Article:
Intestinal Health
Gastrointestinal Obstruction

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Office location:
Richardson
1332 S. Plano Road, Suite 106
Richardson, TX
75081
Phone: (972) 699-7387

Emails will be answered within 48 hours, if you need immediate service please call the clinic.

Gastrointestinal Obstruction

 It’s no surprise that pets chew on and swallow things that they shouldn’t, and we can’t always watch their every move. While some foreign objects are small enough to naturally pass, others can get stuck and cause problems. Toxic items, such as zinc (like in pennies), can also pose a serious threat. Gastrointestinal obstruction is a very common surgical emergency in veterinary medicine, and is seen primarily in younger dogs.

Several items are particularly known for getting tangled and blocking a pet’s intestinal tract including toys (or pieces of toys), string, ribbon, socks, underwear, and rocks. Keeping these items out of a pet’s reach, combined with close monitoring, can prevent your pet from suffering an obstruction.

Symptoms of a foreign body impeding gastrointestinal tract:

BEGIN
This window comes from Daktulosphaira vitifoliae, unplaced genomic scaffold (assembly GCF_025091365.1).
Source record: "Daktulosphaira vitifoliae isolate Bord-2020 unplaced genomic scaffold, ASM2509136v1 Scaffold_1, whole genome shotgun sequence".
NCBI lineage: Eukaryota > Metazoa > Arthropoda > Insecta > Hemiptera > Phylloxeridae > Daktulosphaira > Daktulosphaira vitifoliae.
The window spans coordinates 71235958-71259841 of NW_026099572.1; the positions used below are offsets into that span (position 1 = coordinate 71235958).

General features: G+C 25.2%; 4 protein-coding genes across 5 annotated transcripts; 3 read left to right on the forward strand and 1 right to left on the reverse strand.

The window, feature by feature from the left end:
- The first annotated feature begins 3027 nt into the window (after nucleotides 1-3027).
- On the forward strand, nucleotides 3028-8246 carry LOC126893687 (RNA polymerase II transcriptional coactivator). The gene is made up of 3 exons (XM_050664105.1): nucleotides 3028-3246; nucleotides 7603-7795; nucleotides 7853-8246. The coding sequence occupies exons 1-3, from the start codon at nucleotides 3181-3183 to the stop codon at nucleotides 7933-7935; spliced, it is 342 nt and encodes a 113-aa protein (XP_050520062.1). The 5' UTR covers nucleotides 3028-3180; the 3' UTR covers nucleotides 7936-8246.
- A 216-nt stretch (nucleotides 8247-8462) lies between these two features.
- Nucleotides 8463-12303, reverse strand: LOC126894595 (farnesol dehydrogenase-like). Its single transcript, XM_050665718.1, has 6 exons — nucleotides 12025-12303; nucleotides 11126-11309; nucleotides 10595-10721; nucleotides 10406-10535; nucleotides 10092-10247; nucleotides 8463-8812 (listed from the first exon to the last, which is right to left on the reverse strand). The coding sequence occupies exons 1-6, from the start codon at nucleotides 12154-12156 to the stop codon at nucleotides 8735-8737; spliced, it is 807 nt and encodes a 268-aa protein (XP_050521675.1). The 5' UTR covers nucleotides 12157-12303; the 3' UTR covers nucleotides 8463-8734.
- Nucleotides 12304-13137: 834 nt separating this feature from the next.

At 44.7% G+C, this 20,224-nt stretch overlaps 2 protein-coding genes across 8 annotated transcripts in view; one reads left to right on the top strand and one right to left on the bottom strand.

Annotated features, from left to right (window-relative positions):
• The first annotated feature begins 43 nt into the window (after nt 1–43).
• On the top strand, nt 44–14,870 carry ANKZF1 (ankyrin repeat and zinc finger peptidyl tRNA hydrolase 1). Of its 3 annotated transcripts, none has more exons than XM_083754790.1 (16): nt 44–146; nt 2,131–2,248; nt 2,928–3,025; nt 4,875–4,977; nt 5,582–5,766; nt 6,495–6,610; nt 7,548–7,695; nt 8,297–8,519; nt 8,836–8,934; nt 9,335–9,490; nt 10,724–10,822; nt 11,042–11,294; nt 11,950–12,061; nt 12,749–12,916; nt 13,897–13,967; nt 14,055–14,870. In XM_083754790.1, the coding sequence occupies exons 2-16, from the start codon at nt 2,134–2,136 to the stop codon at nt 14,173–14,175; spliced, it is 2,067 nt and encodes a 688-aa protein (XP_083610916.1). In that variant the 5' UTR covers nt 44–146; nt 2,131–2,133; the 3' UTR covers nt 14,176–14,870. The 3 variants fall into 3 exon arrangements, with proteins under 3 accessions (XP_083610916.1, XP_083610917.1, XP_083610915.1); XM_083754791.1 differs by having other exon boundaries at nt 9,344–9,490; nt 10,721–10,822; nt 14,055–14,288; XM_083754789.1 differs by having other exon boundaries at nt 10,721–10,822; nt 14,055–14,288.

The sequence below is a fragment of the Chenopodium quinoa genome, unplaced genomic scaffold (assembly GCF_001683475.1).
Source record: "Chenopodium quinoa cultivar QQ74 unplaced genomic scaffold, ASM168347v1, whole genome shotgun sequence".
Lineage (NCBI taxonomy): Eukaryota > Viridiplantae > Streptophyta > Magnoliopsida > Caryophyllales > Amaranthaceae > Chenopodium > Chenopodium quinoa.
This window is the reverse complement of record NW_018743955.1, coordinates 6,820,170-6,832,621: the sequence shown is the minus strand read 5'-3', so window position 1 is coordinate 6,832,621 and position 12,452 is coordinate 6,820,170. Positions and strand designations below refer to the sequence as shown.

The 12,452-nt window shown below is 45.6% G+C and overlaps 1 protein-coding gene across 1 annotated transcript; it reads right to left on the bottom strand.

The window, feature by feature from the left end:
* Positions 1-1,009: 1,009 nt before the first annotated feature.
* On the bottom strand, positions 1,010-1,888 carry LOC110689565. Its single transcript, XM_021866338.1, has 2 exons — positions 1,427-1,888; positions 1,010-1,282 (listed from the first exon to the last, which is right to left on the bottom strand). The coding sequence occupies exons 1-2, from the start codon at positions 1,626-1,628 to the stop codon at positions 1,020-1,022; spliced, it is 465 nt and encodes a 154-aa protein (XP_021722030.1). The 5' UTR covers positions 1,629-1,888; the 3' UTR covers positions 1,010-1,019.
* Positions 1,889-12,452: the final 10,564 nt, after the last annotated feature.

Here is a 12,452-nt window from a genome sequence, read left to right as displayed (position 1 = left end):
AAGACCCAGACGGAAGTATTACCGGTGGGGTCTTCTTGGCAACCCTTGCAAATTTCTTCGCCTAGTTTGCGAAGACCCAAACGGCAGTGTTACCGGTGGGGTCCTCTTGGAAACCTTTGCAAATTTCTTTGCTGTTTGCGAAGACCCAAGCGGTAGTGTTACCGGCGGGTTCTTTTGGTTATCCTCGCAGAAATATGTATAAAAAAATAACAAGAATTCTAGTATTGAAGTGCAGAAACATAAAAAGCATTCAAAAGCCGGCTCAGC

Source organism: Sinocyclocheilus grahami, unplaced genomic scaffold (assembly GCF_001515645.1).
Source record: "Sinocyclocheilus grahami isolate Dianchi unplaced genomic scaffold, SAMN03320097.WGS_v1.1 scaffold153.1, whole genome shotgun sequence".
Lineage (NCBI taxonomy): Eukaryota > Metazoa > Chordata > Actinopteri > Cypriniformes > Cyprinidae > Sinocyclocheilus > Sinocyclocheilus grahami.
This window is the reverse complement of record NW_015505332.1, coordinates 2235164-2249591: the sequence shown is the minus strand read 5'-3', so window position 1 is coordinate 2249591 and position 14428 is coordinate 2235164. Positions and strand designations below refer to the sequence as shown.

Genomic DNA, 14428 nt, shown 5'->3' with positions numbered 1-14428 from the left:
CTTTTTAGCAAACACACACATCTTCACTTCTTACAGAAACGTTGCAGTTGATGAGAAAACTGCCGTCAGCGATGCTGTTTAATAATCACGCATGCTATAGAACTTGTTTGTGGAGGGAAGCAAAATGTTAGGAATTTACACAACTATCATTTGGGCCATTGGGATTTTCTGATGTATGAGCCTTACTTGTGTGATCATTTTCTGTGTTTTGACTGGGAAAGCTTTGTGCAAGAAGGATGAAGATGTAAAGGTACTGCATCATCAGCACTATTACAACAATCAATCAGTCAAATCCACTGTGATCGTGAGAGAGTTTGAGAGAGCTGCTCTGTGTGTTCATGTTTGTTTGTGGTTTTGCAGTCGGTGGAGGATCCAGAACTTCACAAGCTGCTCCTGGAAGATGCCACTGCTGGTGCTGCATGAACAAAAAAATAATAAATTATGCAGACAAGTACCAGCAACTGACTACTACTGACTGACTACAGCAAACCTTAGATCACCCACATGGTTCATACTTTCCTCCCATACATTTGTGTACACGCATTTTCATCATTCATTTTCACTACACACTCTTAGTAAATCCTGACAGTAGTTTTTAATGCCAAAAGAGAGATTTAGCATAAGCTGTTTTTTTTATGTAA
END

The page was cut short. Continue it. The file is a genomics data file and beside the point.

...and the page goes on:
Abdominal pain. 

  Abdominal swelling. 

  Bloating. 

  Dehydration. 

  Diarrhea. 

  Excessive drooling. 

  Lethargy. 

  Loss of appetite. 

  Weight loss. 

  Vomiting.

Identifying foreign bodies

Our veterinarians can typically detect most foreign bodies with an X-ray. If the item swallowed was translucent, a contrast study will need to be performed in order to determine where the item is located. This involves having your pet swallow a contrast medium which we can track through the intestinal track with a series of X-rays.

How do you remove obstructions from the stomach and intestines?

If foreign bodies are present in the stomach or intestine and cannot pass naturally, they need to be removed, usually through a surgical procedure. Our veterinarians will do an exploratory surgery to examine all of the abdominal organs to ensure that nothing has been damaged and determine the location of the blockage. Incisions can be made into the stomach and small intestines as needed to remove the lodged items. Occasionally, portions of the small intestine may have to be removed if the blockage has made them non-vital. Dogs and cats tend to heal very well from these types of procedures, however they may need to stay in the hospital for a few days for monitoring while they recover.

Some items that are lodged in the esophagus or stomach may be removable with an endoscope, however this procedure requires referral to a veterinary specialist.

 

If your pet is exhibiting symptoms of having a foreign body in the gastrointestinal tract, or you have witnessed them swallow an object, please contact our office immediately. Removing the article is very important.



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